Did you know black bears are not always black? They often appear in different shades of cinnamon and brown. Their large ears, long snout, and round head help biologists distinguish them from brown bears and grizzlies. There are 16 subspecies of black bears in North America, with 10,000-15,000 individuals of the California Black Bear, Ursus americanus californiensis, residing in the Sierra Nevadas. Black bears primarily forage omnivorously on grass, berries, blossoms, grubs, fish, and small mammals at night, but occasionally feed during the day, which is when they run into problems with humans. Car strikes and bear-human conflicts, because of unprotected trash and pet food, have caused the deaths of about 80 black bears each year between Nevada and California. When bears are involved in a conflict with a human or human property, they are removed or killed to prevent public safety concerns. However, bear complaints have increased because more people are living in bear habitat. These bears are difficult to deter as they have become increasingly habituated to getting food from garbage cans. Efforts to diminish habituation have been led by the Nevada Department of Wildlife, who first trap the bear, release it in the same area, then deter the bear with pepper spray or rubber bullets. In the springtime, bears come out of hibernation hungry and search for whatever food they can find. In many cases, this is human trash out in the open, and this is the season when most conflicts occur. Remember to keep your trash contained and locked, get bear-proof containers, and monitor your pets, fruit trees, and bird feeders. If you do find a bear in your neighborhood or backyard, call the NDOW Bear Hotline at 775-688-BEAR.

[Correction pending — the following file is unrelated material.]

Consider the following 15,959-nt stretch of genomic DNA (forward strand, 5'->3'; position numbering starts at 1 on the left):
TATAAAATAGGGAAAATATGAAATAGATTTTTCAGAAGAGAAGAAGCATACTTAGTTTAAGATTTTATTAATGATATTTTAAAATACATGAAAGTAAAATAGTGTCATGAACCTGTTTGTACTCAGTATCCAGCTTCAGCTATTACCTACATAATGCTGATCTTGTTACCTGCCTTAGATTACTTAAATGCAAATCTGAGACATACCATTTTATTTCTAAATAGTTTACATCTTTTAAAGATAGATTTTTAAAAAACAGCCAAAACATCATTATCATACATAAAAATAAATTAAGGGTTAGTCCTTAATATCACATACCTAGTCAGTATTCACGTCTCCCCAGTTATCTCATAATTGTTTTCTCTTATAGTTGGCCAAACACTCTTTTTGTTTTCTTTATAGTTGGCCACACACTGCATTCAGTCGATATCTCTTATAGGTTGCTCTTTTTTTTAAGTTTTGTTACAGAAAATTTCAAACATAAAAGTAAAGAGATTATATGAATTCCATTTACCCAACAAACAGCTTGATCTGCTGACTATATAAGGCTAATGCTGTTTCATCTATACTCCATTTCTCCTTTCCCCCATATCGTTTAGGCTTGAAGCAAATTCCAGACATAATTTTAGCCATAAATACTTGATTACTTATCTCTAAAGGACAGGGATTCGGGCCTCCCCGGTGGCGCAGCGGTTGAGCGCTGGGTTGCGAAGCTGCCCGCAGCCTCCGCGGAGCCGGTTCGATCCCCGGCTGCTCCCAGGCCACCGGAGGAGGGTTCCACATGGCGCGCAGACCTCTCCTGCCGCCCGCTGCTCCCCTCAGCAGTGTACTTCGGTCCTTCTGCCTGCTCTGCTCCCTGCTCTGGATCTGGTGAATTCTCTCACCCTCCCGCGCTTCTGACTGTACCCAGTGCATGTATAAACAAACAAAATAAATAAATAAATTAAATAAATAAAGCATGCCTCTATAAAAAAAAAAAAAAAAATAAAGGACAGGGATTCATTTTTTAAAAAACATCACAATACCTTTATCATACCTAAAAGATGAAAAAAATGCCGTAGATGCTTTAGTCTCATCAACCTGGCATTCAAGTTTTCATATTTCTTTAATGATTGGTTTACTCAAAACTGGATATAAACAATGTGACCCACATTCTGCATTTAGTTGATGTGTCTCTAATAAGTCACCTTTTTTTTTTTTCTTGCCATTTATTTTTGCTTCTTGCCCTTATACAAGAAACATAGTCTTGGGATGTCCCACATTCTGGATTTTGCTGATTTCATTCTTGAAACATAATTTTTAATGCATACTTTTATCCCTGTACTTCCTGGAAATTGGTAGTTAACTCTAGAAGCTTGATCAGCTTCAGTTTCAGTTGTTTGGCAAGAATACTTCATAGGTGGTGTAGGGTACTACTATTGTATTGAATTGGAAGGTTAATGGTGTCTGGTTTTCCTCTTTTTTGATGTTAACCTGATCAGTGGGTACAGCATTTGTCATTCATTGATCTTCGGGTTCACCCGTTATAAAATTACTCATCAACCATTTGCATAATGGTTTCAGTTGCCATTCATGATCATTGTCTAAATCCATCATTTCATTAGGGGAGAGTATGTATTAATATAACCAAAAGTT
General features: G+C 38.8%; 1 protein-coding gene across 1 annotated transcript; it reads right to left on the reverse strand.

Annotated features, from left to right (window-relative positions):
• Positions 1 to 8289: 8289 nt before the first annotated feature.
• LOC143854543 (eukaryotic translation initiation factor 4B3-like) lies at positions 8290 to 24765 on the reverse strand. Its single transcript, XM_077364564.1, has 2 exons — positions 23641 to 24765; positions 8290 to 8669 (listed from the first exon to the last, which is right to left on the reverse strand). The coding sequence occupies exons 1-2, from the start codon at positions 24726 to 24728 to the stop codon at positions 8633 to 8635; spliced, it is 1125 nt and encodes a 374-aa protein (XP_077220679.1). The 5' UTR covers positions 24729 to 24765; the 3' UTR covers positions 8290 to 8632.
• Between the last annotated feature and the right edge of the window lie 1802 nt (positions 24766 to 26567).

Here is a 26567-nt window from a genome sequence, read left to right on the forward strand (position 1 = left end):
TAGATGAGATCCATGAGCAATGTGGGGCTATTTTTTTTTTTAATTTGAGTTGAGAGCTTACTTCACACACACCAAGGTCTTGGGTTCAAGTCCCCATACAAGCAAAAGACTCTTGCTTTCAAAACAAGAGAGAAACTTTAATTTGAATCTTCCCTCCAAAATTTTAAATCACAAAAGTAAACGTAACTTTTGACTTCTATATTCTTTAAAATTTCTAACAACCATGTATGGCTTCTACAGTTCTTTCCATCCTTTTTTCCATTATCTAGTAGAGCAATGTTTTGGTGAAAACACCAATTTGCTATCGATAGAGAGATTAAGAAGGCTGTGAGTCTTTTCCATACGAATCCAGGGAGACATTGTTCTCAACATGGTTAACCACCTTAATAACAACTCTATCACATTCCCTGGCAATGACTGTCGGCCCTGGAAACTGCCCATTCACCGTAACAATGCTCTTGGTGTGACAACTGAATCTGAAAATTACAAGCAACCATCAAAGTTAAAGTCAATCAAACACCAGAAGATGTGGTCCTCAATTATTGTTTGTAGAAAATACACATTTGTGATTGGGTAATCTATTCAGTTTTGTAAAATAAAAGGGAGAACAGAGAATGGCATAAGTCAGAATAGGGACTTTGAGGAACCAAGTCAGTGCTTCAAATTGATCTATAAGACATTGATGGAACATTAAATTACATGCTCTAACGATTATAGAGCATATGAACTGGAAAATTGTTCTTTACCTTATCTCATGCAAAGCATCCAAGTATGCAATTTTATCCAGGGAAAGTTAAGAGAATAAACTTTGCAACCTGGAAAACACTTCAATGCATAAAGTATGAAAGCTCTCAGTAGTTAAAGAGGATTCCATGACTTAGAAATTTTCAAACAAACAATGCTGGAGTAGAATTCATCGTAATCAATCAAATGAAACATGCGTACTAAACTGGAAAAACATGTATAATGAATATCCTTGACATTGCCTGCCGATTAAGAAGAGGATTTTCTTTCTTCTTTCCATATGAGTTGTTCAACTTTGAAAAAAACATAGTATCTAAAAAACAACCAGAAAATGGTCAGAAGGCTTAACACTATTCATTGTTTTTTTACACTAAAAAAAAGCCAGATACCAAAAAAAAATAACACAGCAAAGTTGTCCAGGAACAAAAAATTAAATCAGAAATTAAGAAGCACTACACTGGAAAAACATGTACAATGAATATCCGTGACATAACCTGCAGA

This blog is managed by the staff and volunteers of Galena Creek Visitor Center. We write about parts of the natural world that we find fascinating and want to teach others about, as well as keeping you updated on the Visitor Center and park. If you want to learn more, please sign up for our monthly newsletter, where we share upcoming events, updates on the ecology of the park, and highlights from each month.